What can I say about the last 365 days?? A LOT. That’s the problem. So much I’ve been wanting to say about this year and not nearly enough time to sit down and get it all out. As I’ve looked back at what the past 365 days have been about, I’ve had a hard time putting any sort of rhyme, reason, or theme to it. There has been a lot of hurt and a lot of healing. But mostly a lot of learning.
I’ve learned that a person who has given himself over to substances that manipulate the mind actually becomes just a shell of his former self. He stunts his own growth, mentally, physically, spiritually. I’ve also learned that God will meet that person right in the middle of the filthiest place he takes himself, look him in the face and ask: “are you done yet?” I’ve seen God’s redemptive work before, lots of times. In my life and in the lives of many others. But this year, I got to see his resurrection power at work. It’s been so beautiful.
I’ve learned that your family isn’t just the people you share blood with. Sometimes they’re the ones that treat you least like family. But that’s okay. Because God made us not for family, but for community, and that can happen anywhere, whether or not you share blood or last names.
I’ve learned that just a small step of obedience can set us on a path of big impact. Such as been my experience this year. I don’t pretend to believe that my little contributions will solve the world’s problems, or even one problem. But I know that we’re all responsible for fitting our pieces of the puzzle into the overall picture. And sometimes we just stand there because we can’t see what the big picture is supposed to be. Instead of trying to fit some of the pieces together, we think it’s best to just wait until someone else–someone more qualified or wise or “together,” perhaps–gets all the edges matched up, then we’ll be able to help a little with the rest. But sometimes we just need to do something to get started, then we can see how our contribution helps the whole thing come together.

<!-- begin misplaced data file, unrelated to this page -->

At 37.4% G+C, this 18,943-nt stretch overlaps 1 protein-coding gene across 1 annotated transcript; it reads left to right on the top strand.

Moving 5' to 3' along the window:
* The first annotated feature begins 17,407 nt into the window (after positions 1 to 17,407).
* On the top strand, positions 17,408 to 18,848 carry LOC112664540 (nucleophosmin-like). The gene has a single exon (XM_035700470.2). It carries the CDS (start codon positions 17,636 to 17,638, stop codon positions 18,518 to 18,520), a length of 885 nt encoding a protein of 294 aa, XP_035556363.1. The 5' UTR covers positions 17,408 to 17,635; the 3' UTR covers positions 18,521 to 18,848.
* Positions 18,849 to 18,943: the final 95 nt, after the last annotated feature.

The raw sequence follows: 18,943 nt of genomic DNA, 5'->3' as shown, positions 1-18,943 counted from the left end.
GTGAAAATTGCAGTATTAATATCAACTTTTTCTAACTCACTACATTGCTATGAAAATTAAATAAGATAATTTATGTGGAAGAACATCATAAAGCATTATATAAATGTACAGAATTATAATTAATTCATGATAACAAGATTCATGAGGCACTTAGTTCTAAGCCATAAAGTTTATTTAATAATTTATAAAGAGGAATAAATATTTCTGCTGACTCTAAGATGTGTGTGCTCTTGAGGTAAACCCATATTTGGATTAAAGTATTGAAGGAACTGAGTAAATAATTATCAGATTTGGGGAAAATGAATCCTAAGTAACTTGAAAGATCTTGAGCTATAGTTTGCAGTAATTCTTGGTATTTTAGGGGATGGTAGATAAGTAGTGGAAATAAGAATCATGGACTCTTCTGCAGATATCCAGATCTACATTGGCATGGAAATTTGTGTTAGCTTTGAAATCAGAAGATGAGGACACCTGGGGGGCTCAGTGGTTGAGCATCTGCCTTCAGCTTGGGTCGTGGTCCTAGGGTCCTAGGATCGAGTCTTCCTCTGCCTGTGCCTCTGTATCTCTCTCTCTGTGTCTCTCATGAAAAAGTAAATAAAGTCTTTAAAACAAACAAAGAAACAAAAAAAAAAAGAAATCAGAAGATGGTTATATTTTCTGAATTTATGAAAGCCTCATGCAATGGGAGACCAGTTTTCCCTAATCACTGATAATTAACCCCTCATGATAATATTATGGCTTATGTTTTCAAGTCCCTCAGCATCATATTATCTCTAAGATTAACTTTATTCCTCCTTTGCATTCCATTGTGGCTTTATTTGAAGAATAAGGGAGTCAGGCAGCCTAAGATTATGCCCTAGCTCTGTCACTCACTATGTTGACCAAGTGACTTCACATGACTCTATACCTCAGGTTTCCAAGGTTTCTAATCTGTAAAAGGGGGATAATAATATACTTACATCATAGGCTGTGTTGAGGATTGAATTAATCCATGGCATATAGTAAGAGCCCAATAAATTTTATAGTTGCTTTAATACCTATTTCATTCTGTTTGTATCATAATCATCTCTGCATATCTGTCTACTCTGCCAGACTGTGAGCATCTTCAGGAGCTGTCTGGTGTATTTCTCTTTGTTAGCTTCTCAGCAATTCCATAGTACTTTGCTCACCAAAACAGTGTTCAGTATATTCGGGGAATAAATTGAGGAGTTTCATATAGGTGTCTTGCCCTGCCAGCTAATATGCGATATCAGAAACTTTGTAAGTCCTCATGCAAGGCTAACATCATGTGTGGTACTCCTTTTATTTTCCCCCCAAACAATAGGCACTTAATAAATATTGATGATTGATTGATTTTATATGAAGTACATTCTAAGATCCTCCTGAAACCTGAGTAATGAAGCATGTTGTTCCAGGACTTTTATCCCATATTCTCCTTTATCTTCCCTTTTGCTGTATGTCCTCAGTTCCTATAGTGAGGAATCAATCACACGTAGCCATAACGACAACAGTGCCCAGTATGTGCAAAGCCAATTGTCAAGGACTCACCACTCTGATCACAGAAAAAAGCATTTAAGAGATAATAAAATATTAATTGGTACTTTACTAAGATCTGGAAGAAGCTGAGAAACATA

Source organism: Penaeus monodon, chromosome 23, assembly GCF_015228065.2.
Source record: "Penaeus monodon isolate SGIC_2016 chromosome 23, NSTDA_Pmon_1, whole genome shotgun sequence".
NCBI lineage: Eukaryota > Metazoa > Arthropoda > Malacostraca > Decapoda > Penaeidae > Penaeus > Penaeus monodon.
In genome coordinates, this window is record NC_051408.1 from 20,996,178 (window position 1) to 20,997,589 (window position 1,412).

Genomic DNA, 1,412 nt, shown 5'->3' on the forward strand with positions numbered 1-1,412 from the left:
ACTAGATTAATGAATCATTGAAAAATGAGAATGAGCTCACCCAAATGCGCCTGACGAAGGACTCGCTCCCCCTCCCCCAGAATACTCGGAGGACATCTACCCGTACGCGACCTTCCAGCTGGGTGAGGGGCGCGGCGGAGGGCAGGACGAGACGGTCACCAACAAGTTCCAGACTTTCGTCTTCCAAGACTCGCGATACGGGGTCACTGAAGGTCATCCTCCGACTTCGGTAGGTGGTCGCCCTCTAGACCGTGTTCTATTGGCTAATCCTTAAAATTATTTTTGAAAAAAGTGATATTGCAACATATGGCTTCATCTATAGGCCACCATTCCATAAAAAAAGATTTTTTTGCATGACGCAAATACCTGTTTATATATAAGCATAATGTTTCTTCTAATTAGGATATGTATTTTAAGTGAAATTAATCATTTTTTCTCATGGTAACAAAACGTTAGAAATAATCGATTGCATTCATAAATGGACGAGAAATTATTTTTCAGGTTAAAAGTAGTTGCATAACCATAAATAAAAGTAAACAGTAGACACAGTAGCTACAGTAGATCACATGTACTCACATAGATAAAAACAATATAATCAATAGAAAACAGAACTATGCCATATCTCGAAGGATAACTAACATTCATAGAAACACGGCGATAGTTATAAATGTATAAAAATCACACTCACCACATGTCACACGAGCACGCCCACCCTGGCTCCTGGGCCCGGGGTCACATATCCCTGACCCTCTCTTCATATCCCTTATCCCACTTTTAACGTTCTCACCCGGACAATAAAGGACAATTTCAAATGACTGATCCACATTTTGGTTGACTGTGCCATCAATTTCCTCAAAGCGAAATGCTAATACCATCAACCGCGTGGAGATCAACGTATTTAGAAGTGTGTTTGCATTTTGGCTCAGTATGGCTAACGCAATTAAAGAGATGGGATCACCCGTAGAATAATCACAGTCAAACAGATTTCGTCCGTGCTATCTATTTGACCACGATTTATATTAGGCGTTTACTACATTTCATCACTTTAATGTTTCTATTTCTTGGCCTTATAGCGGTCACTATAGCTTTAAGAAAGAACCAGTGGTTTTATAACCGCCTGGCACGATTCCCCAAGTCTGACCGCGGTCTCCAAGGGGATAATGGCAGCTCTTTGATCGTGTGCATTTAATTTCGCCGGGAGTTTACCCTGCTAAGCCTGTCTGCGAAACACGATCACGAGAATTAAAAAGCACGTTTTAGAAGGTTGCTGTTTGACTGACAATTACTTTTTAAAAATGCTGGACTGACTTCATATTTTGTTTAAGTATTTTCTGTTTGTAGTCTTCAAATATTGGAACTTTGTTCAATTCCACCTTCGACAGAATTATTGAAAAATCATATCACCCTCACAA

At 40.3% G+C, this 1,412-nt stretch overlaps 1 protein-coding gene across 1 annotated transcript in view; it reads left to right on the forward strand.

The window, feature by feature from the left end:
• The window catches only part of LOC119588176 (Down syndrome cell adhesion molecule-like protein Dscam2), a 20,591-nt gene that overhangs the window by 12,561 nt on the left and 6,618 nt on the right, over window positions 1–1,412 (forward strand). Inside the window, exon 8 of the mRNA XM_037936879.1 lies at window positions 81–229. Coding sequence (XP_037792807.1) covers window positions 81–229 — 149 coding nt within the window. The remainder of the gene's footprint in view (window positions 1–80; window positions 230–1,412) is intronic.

I’ve learned that some traditions just die with people.
I’ve learned that no matter how little I think I have, I am so ridiculously, terribly rich.
I’ve learned that “Whatever your work is, do it gladly. Do it as you would do it unto the Lord and not for people” is harder to live out than I thought.
I’ve learned that while I can be pretty generous with my stuff, I haven’t quite learned not to be stingy with my time. (Jesus, work on that one, please??)
I’ve learned that I feel most “right” when I am creating something.
I’ve learned that there truly is such a thing as God’s Economy, where people just use what they have for the good of others, and just receive just what they are in need of. And it just works.
I’ve learned that garbage in really does = garbage out. That goes for what I see, hear, think, eat, and surround myself with. The good news is that the flip side of that is also true. Yay.
I’ve learned that having too many things on my plate usually means none of them are done well, and that I need to remember my first and foremost responsibilities, then let everything else fit in around those things (or not).
And maybe most of all, as you’d expect, I’ve learned that I still have a whole, big lot to learn.